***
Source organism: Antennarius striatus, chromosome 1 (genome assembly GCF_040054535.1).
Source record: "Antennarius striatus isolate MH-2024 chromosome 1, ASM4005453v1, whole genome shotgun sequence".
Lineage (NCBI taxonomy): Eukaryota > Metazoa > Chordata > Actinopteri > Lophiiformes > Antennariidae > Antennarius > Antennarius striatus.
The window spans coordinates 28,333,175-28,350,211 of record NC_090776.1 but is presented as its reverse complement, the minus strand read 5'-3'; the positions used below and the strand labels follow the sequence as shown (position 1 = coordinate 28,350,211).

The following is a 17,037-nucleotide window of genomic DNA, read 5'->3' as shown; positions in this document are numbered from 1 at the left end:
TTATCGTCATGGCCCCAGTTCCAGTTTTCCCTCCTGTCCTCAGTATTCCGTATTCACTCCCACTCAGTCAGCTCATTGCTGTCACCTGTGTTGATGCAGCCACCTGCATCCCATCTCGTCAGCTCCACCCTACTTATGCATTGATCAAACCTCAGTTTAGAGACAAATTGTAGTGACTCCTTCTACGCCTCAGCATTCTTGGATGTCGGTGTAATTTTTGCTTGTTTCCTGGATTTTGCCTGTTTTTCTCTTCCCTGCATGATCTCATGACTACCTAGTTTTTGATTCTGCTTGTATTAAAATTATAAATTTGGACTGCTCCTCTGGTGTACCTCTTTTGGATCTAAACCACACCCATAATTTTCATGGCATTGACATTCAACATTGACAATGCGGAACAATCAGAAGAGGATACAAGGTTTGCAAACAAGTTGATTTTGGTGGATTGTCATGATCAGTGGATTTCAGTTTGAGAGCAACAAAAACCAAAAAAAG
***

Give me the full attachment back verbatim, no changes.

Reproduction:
Source organism: Antennarius striatus, chromosome 1 (genome assembly GCF_040054535.1).
Source record: "Antennarius striatus isolate MH-2024 chromosome 1, ASM4005453v1, whole genome shotgun sequence".
Lineage (NCBI taxonomy): Eukaryota > Metazoa > Chordata > Actinopteri > Lophiiformes > Antennariidae > Antennarius > Antennarius striatus.
The window spans coordinates 28,333,175-28,350,211 of record NC_090776.1 but is presented as its reverse complement, the minus strand read 5'-3'; the positions used below and the strand labels follow the sequence as shown (position 1 = coordinate 28,350,211).

The following is a 17,037-nucleotide window of genomic DNA, read 5'->3' as shown; positions in this document are numbered from 1 at the left end:
TTATCGTCATGGCCCCAGTTCCAGTTTTCCCTCCTGTCCTCAGTATTCCGTATTCACTCCCACTCAGTCAGCTCATTGCTGTCACCTGTGTTGATGCAGCCACCTGCATCCCATCTCGTCAGCTCCACCCTACTTATGCATTGATCAAACCTCAGTTTAGAGACAAATTGTAGTGACTCCTTCTACGCCTCAGCATTCTTGGATGTCGGTGTAATTTTTGCTTGTTTCCTGGATTTTGCCTGTTTTTCTCTTCCCTGCATGATCTCATGACTACCTAGTTTTTGATTCTGCTTGTATTAAAATTATAAATTTGGACTGCTCCTCTGGTGTACCTCTTTTGGATCTAAACCACACCCATAATTTTCATGGCATTGACATTCAACATTGACAATGCGGAACAATCAGAAGAGGATACAAGGTTTGCAAACAAGTTGATTTTGGTGGATTGTCATGATCAGTGGATTTCAGTTTGAGAGCAACAAAAACCAAAAAAAG